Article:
Brand Protection

Brand Protection / Most Commented

The World of the Subdomain

A web domain name is the foundational piece of internet property allowing its owner (registrant) to construct and host an associated website. On a domain, the owner is also able to construct whatever subdomains they wish -- a process that is technically achieved via the configuration of records on the authoritative domain name system (DNS) server. more

Web3 - What Brand Protection Pros Need to Know

Avivah Litan, the storied Gartner analyst, laid it down succinctly for insiders in her blog two and one-half years ago. She said, "Web 3.0 will transform us from Web 2.0's monetization via surveillance capitalism and advertising to monetization built directly into the protocol that is equally available to any connected user." Translated, that means we'll control our destiny by owning and managing our credentials for logging into systems, content, financial resources, and, importantly, our data. And, we are told, blockchain technology will enable all that. more

Interplanetary Internet

We had a very interesting presentation and discussion regarding the topic of interplanetary internet with my international colleagues, of which Vint Cerf – one of the “fathers of the internet” – is also a member. As a partner of the Interplanetary Networking Special Interest Group (IPNSIG), he took us on a journey that he has been involved with over the last 20 years regarding communication networks in space. A true mind-broadening experience. more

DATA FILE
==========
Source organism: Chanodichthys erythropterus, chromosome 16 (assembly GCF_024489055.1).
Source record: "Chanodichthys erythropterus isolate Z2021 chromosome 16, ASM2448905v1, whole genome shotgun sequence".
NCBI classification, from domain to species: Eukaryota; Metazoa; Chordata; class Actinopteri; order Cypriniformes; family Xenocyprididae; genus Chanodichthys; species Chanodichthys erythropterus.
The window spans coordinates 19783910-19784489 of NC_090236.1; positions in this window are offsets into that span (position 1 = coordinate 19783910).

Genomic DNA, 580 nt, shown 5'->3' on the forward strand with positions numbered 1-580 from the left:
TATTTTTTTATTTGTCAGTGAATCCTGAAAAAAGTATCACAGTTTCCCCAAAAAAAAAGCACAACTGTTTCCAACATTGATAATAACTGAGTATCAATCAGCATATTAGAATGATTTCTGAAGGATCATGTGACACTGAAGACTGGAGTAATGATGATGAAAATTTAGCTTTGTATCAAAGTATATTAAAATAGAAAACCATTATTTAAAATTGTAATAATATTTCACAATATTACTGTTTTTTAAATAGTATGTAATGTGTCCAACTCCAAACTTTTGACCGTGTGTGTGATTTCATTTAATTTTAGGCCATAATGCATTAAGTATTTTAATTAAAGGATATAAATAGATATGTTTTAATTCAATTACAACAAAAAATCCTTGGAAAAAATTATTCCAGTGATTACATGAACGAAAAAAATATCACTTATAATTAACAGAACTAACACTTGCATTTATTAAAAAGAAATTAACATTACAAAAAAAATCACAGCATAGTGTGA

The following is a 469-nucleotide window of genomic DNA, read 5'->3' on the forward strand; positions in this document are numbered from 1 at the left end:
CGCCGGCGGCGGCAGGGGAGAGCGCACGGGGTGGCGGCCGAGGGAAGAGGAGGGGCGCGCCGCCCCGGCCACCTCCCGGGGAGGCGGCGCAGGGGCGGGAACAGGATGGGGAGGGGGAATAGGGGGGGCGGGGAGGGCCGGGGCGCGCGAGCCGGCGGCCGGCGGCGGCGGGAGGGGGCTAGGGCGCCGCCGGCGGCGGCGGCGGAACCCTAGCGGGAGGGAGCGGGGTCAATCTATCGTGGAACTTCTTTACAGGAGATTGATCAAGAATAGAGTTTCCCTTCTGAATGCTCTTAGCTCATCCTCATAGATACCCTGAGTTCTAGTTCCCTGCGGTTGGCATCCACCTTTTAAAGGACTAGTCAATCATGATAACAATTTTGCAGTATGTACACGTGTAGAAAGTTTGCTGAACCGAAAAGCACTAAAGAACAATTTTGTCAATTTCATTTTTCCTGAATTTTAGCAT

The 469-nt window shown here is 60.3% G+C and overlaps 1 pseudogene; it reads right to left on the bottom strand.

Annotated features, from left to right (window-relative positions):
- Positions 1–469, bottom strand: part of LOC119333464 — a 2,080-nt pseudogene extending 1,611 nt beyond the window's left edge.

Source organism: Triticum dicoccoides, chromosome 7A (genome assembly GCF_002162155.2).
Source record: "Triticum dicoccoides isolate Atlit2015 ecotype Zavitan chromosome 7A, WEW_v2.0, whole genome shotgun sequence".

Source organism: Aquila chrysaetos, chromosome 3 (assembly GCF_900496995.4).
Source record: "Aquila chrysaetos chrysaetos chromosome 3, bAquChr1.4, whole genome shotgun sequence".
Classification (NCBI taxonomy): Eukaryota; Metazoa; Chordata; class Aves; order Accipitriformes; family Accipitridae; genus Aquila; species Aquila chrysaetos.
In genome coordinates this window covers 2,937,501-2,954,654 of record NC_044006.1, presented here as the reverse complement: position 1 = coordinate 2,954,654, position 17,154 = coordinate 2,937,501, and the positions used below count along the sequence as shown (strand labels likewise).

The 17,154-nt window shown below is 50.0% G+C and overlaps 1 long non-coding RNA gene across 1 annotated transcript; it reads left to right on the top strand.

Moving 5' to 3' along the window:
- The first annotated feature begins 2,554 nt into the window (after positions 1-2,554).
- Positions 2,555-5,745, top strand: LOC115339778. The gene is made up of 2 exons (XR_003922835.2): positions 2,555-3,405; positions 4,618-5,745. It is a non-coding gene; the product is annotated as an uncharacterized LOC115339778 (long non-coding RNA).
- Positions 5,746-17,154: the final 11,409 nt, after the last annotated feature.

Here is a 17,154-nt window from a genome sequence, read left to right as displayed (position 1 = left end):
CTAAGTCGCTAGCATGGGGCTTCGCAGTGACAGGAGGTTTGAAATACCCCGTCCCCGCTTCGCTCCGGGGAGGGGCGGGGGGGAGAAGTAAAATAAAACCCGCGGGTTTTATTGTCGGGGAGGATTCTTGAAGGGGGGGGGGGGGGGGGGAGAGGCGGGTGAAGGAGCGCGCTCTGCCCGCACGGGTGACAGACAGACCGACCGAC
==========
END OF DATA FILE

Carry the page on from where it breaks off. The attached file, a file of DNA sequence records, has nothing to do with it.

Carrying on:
Multistakeholderism Is Working: A Short Series of Articles

I was in a conversation with a close friend the other day, you know the kind where you have been friends for so long that you have endured each other experimenting with changed politics, evolving religion, and if you are unlucky, flirtations with multilevel marketing. We were discussing politics that day, which is not unusual given our ancient friendship and the recent change at the helm of the United States. more

What Are the Connected Assets of Confirmed Fake FBI Domains?

Two months ago, the Federal Bureau of Investigation (FBI) alerted the public to a list of domains that could easily be mistaken to be part of its network. The list of artifacts contained a total of 92 domain names, 78 of which led to potentially malicious websites, while the remaining 14 have yet to be activated or are no longer active as of 23 November 2020. more

What Trademark Owners Need to Know to Avoid Reverse Domain Name Hijacking

A cybersecurity company recently attempted reverse domain name hijacking for an exact match domain name of its brand, and in so doing, failed in both its bid to take ownership of the domain and potentially damaged their reputation by using this somewhat nefarious tactic and abusing the Uniform Domain Name Dispute Resolution Policy (UDRP) process. more

Beware of Abandoned Domain Names in this Turbulent Time and as the Global Economy Changes

The outbreak of COVID-19 has caused worldwide disruption -- for whole nations and their economies. Unfortunately, there will be some side effects for businesses. A number of brands will disappear from the streets and shelves, as businesses that fail to weather the storm will have to fold. Companies that do survive will likely focus more on their core markets, pulling brands out of higher risk, less profitable markets... more

Is Booking.com a Generic Term?

A fundamental rule of trademarks is that they have to be distinctive, and that nobody can register a trademark on a generic term like "wine" or "plastic." In a case decided today by the U.S. Supreme Court, the court decided 8-1 that online travel agent Booking.com could register its domain name as a trademark. In this case, I think the majority got it wrong, and Justice Breyer's lone dissent is correct. more

The Ageless Warning of Icarus